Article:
Wet-chemical assisted synthesis of nitride and carbonitride MAX phases
KUBITZA N. 1, BIRKEL C. 1,2
1 Technische Universitšt Darmstadt, Darmstadt, Germany; 2 Arizona State University , Tempe, United States
The exceptional materials class of so-called MAX phases is defined as hexagonally layered ternary transition metal carbides and (carbo)nitrides. Their general formula is Mn+1AXn with M = early-to-mid transition metal, A = main group element, mostly from groups 13 and 14, and X = C and/or N (n = 1-4). So far, more than 150 MAX phase compounds are known, however, only low percentages are nitrides (7 %) and even less carbonitrides (1%).  These low numbers can be attributed to the more demanding synthesis procedure due to the high stability and low diffusion rate of nitrogen-containing compounds. However, intriguing materials properties (e.g. superconductivity or magnetism), that are predicted for new MAX phase compositions, drive experimentalist to push for innovative synthesis strategies.
By combining non-conventional wet-chemical based methods, such as the so-called “urea-glass method” , as well as the “liquid ammonia method” , with conventional solid-state preparation techniques, we have developed an alternative two-step process to further expand the hardly investigated field of MAX phase nitrides and carbonitrides by V2GaN and the hitherto unknown carbonitride phases V2GaC1-xNx  and Cr2GaC1-xNx.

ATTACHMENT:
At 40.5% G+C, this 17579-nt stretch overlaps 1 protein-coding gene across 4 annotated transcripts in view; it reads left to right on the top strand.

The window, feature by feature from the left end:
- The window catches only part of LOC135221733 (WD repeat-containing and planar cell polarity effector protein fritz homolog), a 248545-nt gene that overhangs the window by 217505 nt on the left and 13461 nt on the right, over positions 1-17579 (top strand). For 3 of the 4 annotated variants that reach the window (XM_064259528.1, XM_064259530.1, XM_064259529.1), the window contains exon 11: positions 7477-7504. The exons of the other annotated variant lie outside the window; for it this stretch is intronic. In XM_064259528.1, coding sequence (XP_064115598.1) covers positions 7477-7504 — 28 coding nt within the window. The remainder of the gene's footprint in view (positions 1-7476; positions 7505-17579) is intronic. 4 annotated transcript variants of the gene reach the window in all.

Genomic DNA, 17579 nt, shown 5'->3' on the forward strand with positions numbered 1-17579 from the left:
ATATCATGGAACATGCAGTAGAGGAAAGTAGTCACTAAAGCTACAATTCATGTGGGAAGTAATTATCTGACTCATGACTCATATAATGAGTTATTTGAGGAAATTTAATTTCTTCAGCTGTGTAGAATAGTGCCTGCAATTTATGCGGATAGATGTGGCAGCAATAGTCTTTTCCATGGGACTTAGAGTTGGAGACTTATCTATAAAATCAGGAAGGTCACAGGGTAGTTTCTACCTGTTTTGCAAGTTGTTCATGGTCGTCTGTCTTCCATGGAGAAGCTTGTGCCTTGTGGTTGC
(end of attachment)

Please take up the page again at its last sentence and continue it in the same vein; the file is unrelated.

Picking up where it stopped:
For the new carbonitride phases, the mixed carbon/nitrogen character was proven by means of X-ray powder diffraction, Electron energy loss spectroscopy, and X-ray photoelectron microscopy. SEM micrographs reveal the morphology of the samples, consisting of partly typical anisotropic layered MAX phase structures, as well as needle- and drop-like particles covering the surface. Furthermore, magnetic measurements of the Cr2GaC1-xNx were conducted to gain new insights of the influence of the mixed C/N character. This synthesis method has the potential to open the path to further hitherto unknown nitride and carbonitride MAX phases as well as similar ceramic compounds with interesting properties.
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